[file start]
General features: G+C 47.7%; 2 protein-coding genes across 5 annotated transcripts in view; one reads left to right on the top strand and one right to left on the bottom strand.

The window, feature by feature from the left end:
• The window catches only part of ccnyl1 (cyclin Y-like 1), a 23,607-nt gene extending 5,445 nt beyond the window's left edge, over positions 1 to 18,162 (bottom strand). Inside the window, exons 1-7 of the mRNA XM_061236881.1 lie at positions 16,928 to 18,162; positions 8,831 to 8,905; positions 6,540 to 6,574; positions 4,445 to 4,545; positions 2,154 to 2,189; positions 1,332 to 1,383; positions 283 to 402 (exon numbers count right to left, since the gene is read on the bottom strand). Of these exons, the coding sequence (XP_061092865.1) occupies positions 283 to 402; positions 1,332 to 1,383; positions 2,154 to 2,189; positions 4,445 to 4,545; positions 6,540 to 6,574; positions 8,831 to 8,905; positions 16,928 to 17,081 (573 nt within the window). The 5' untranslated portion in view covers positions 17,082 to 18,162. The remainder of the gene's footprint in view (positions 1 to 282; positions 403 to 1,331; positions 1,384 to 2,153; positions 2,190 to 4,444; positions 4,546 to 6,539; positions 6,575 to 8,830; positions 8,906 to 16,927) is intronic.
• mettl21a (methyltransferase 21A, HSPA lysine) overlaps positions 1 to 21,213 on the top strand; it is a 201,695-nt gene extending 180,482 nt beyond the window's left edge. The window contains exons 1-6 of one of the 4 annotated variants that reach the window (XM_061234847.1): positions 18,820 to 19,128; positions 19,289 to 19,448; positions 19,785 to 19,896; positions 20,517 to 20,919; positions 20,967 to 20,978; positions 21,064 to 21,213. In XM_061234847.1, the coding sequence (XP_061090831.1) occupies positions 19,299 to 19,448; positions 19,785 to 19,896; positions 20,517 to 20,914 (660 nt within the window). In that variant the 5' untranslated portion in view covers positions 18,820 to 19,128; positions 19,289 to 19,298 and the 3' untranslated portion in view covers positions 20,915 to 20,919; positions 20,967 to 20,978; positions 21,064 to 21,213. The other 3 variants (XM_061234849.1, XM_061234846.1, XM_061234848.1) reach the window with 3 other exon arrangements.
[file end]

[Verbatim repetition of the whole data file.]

General features: G+C 47.7%; 2 protein-coding genes across 5 annotated transcripts in view; one reads left to right on the top strand and one right to left on the bottom strand.

The window, feature by feature from the left end:
• The window catches only part of ccnyl1 (cyclin Y-like 1), a 23,607-nt gene extending 5,445 nt beyond the window's left edge, over positions 1 to 18,162 (bottom strand). Inside the window, exons 1-7 of the mRNA XM_061236881.1 lie at positions 16,928 to 18,162; positions 8,831 to 8,905; positions 6,540 to 6,574; positions 4,445 to 4,545; positions 2,154 to 2,189; positions 1,332 to 1,383; positions 283 to 402 (exon numbers count right to left, since the gene is read on the bottom strand). Of these exons, the coding sequence (XP_061092865.1) occupies positions 283 to 402; positions 1,332 to 1,383; positions 2,154 to 2,189; positions 4,445 to 4,545; positions 6,540 to 6,574; positions 8,831 to 8,905; positions 16,928 to 17,081 (573 nt within the window). The 5' untranslated portion in view covers positions 17,082 to 18,162. The remainder of the gene's footprint in view (positions 1 to 282; positions 403 to 1,331; positions 1,384 to 2,153; positions 2,190 to 4,444; positions 4,546 to 6,539; positions 6,575 to 8,830; positions 8,906 to 16,927) is intronic.
• mettl21a (methyltransferase 21A, HSPA lysine) overlaps positions 1 to 21,213 on the top strand; it is a 201,695-nt gene extending 180,482 nt beyond the window's left edge. The window contains exons 1-6 of one of the 4 annotated variants that reach the window (XM_061234847.1): positions 18,820 to 19,128; positions 19,289 to 19,448; positions 19,785 to 19,896; positions 20,517 to 20,919; positions 20,967 to 20,978; positions 21,064 to 21,213. In XM_061234847.1, the coding sequence (XP_061090831.1) occupies positions 19,299 to 19,448; positions 19,785 to 19,896; positions 20,517 to 20,914 (660 nt within the window). In that variant the 5' untranslated portion in view covers positions 18,820 to 19,128; positions 19,289 to 19,298 and the 3' untranslated portion in view covers positions 20,915 to 20,919; positions 20,967 to 20,978; positions 21,064 to 21,213. The other 3 variants (XM_061234849.1, XM_061234846.1, XM_061234848.1) reach the window with 3 other exon arrangements.